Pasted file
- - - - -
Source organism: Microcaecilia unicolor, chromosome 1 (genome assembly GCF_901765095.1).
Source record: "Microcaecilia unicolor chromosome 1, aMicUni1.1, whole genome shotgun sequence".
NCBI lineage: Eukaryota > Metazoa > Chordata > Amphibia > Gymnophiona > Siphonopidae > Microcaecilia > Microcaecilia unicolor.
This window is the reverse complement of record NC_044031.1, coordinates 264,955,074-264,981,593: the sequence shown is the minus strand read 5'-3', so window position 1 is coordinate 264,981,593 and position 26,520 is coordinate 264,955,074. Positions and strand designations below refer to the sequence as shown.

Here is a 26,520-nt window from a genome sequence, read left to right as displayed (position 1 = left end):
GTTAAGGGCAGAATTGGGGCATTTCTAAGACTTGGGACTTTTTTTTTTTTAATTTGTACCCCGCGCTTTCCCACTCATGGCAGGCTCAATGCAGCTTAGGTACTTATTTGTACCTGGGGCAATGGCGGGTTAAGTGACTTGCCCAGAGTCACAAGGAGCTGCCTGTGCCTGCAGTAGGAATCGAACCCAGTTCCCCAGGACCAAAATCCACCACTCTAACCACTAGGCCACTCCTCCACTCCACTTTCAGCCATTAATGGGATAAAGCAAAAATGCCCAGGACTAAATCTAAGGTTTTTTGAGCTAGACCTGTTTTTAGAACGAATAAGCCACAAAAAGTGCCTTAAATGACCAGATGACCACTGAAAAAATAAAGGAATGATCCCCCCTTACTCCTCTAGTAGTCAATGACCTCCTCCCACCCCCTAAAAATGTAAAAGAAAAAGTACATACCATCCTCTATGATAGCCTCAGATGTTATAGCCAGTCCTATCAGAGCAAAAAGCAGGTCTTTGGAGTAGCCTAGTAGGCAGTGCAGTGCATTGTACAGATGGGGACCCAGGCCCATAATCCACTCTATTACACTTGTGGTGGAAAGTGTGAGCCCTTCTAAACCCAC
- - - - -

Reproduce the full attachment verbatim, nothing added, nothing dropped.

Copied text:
Source organism: Microcaecilia unicolor, chromosome 1 (genome assembly GCF_901765095.1).
Source record: "Microcaecilia unicolor chromosome 1, aMicUni1.1, whole genome shotgun sequence".
NCBI lineage: Eukaryota > Metazoa > Chordata > Amphibia > Gymnophiona > Siphonopidae > Microcaecilia > Microcaecilia unicolor.
This window is the reverse complement of record NC_044031.1, coordinates 264,955,074-264,981,593: the sequence shown is the minus strand read 5'-3', so window position 1 is coordinate 264,981,593 and position 26,520 is coordinate 264,955,074. Positions and strand designations below refer to the sequence as shown.

Here is a 26,520-nt window from a genome sequence, read left to right as displayed (position 1 = left end):
GTTAAGGGCAGAATTGGGGCATTTCTAAGACTTGGGACTTTTTTTTTTTTAATTTGTACCCCGCGCTTTCCCACTCATGGCAGGCTCAATGCAGCTTAGGTACTTATTTGTACCTGGGGCAATGGCGGGTTAAGTGACTTGCCCAGAGTCACAAGGAGCTGCCTGTGCCTGCAGTAGGAATCGAACCCAGTTCCCCAGGACCAAAATCCACCACTCTAACCACTAGGCCACTCCTCCACTCCACTTTCAGCCATTAATGGGATAAAGCAAAAATGCCCAGGACTAAATCTAAGGTTTTTTGAGCTAGACCTGTTTTTAGAACGAATAAGCCACAAAAAGTGCCTTAAATGACCAGATGACCACTGAAAAAATAAAGGAATGATCCCCCCTTACTCCTCTAGTAGTCAATGACCTCCTCCCACCCCCTAAAAATGTAAAAGAAAAAGTACATACCATCCTCTATGATAGCCTCAGATGTTATAGCCAGTCCTATCAGAGCAAAAAGCAGGTCTTTGGAGTAGCCTAGTAGGCAGTGCAGTGCATTGTACAGATGGGGACCCAGGCCCATAATCCACTCTATTACACTTGTGGTGGAAAGTGTGAGCCCTTCTAAACCCAC